For the past two years, Jeremy P. Barker has been on fieldwork in Iraq, working on a project a summary of which was published as a report titled ‘Engaging with Religious Inequality in Humanitarian Response: A Case Study from Iraq 2014–2019’. In the report, he explores how religious diversity dynamics shaped humanitarian assistance efforts in the context of large-scale displacement due to conflict in Iraq and what actions were taken to engage with religious inequalities through programmatic responses. In the discussion, Barker raised attention to the concerning results, which show that much of the huge amount of aid directed to the Iraqi minority communities disappears, and just a small amount of money is actually received by them.
After speaking with a country director for an international assistance programme, he discovered that cash assistance programmes take $50 for organisational overhead costs, international staff security, and logistics for every $100 donated. This means that only $50 will actually reach the communities; and an even larger proportion is subtracted in the case of donations of physical items due to additional costs.
Hungary Helps’ Direct Approach to Iraqi Christian Communities More Effective
Barker emphasised that by contrast, Hungary Helps’ direct approach to Iraqi Christian communities was more effective, visible, faster, and broader than the assistance provided by more well-known international NGOs. He highlighted that although the traditional aid world may criticise Hungary for its direct approach and partnerships with local Iraqi Christian churches, it proved effective in reaching communities and aiding in post-ISIS rebuilding efforts. To give an example, Barker praised the effectiveness of Hungary’s two-million-euro assistance to a town inhabited by a Christian community in the Nineveh Plain, which was destroyed by the Islamic State terrorist organisation in 2014 and could be rebuilt in 2018 with Hungary’s help. In recognition of the gesture, the town was renamed Tel Askouf, which means ‘Hungary’s daughter’. Barker pointed out that although Christians were forced out of Tel Askouf during the ISIS era, Hungary’s aid has resulted in the single highest rate of Christian return in the Nineveh Plain.
He also explained that Hungary assisted in more than just providing material needs such as shelters and economic aid: it also helped rebuild homes and renovate churches, which revived communal life for the Christian community.
Hungary’s assistance was also praised by activists like Juliana Taimoorazy, the founder and president of the Iraqi Christian Relief Council, who expressed her gratitude to Hungary in speeches and interviews. She said Hungary ‘responds to the suffering of Christians in the Middle East not with indifference, but with love and help’. Since 2019, Hungary has also assisted the settlement and return of Yazidi refugees in the Iraqi Sinjar region and the Dahuk Governorate through five reconstruction, rehabilitation, educational, and health projects within the framework of the Hungary Helps Programme.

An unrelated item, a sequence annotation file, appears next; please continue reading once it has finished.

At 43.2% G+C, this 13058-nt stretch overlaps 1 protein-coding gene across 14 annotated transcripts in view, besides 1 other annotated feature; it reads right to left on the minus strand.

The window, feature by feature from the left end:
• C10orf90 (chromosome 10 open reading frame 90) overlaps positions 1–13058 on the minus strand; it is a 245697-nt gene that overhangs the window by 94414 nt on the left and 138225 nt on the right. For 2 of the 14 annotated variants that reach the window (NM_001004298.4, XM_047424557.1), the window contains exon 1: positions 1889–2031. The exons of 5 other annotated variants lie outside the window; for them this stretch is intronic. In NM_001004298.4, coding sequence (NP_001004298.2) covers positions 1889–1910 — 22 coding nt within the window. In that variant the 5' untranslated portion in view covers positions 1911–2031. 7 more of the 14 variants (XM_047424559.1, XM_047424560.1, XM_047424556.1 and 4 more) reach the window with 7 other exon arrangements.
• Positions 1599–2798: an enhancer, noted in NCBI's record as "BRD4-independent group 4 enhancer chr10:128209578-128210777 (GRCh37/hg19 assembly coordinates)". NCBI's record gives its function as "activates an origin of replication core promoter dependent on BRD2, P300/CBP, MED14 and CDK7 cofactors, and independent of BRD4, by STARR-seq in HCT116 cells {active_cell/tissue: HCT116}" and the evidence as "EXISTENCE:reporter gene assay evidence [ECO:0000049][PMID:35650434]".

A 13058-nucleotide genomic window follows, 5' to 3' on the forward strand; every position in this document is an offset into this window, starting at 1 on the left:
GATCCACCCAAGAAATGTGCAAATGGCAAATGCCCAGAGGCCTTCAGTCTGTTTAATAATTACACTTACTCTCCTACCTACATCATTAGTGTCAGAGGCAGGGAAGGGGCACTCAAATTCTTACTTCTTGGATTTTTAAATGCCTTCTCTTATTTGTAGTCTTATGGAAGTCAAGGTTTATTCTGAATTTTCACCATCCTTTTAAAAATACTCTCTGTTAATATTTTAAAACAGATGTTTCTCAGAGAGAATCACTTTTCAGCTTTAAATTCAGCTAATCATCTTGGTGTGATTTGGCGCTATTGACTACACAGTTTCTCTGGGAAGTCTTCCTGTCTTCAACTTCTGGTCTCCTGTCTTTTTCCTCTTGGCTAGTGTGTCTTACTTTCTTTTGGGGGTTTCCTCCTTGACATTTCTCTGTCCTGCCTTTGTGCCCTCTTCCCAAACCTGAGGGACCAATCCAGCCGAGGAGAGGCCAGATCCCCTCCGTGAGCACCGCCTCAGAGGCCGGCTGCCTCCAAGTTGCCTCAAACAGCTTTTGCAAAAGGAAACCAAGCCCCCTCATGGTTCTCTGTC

Barker noted that some aid practitioners would argue that the US government can’t have this direct approach to Christian communities in need because the First Amendment prohibits state support of any particular religion. Because of that, they say it would violate the constitution if American government agencies partnered with religious entities in their aid programmes, despite clarifications by USAID and others that this is not an accurate application of the first amendment.
The Iraqi Christian Community Has Been Marginalised for Decades
In a previous episode of our podcast, Juliana Taimoorazy explained that the Assyrian Christian community had been marginalised for many decades. In 1914, under the Ottoman Empire, Assyrian Christians were persecuted and then expelled from southeast Turkey; as a result, they had to flee to Northern Iraq, where the newly formed Iraqi government also harassed them. Under the presidency of Saddam Hussein, Christians were only tolerated in the country if they didn’t speak about their ethnicity and professed to be Arabs. Those Assyrian Christians who bravely endorsed their ethnicity and language were subject to persecution. Ms Taimoorazy also reminded that this year marks the 20th anniversary of the US invasion of Iraq, which led to the destruction of the lives of one and a half million Assyrians, Chaldean and Syriac Christians. In 2014, ISIS took control of Mosul and quickly learned where Christians lived (it was usually their very neighbours who gave them up), and ISIS militants marked their homes with the Arabic letter ‘nun’ (ن), which stands for Nazarenes, as Christians follow Jesus of Nazareth. In larger cities like Qaraqosh, Christians who didn’t have time to escape were killed, women were raped, and believers were even crucified on their own doorsteps. After ISIS destroyed the infrastructure of Qaraqosh and other cities, they gave Christians three options: convert to Islam; pay a tribute, a jizya, to ISIS; or leave their town with nothing more than the clothes on their back, or else they would be killed.
Most Young Christians Don’t See a Future in Iraqi Kurdistan
The three largest communal groups in Iraq account for approximately 95 per cent of the population: Shia Arabs, Sunni Arabs and Kurds; in addition to these largest groups, there are many other religious, ethnic and linguistic groups, including Christians, Kakai, Shabak, Turkmen, Yazidis and others, such as the Bahai and Sabean-Mandaeans.
In his publication, Barker quoted Iraqi researcher Saad Salloum who wrote the following just before the ISIS period in 2013: ‘This rich cultural diversity (ethnic, religious, sectarian and linguistic) is threatened by emigration and assimilation into the majority culture. Minorities risk becoming helplessly crushed beneath a complicated legacy of demographic manipulation and being ultimately lost in the conflict between major forces competing for space, power and fortune. Some religious minorities are endangered and may soon be consigned to memory, especially since the challenges they face target not just their freedoms and rights but their very existence and sustainability in a land they have lived on for dozens of centuries and who have become so rooted in Iraq that no one can imagine an Iraq without them. This is not an imaginary perception or an abstract warning; rather, it is a fact.’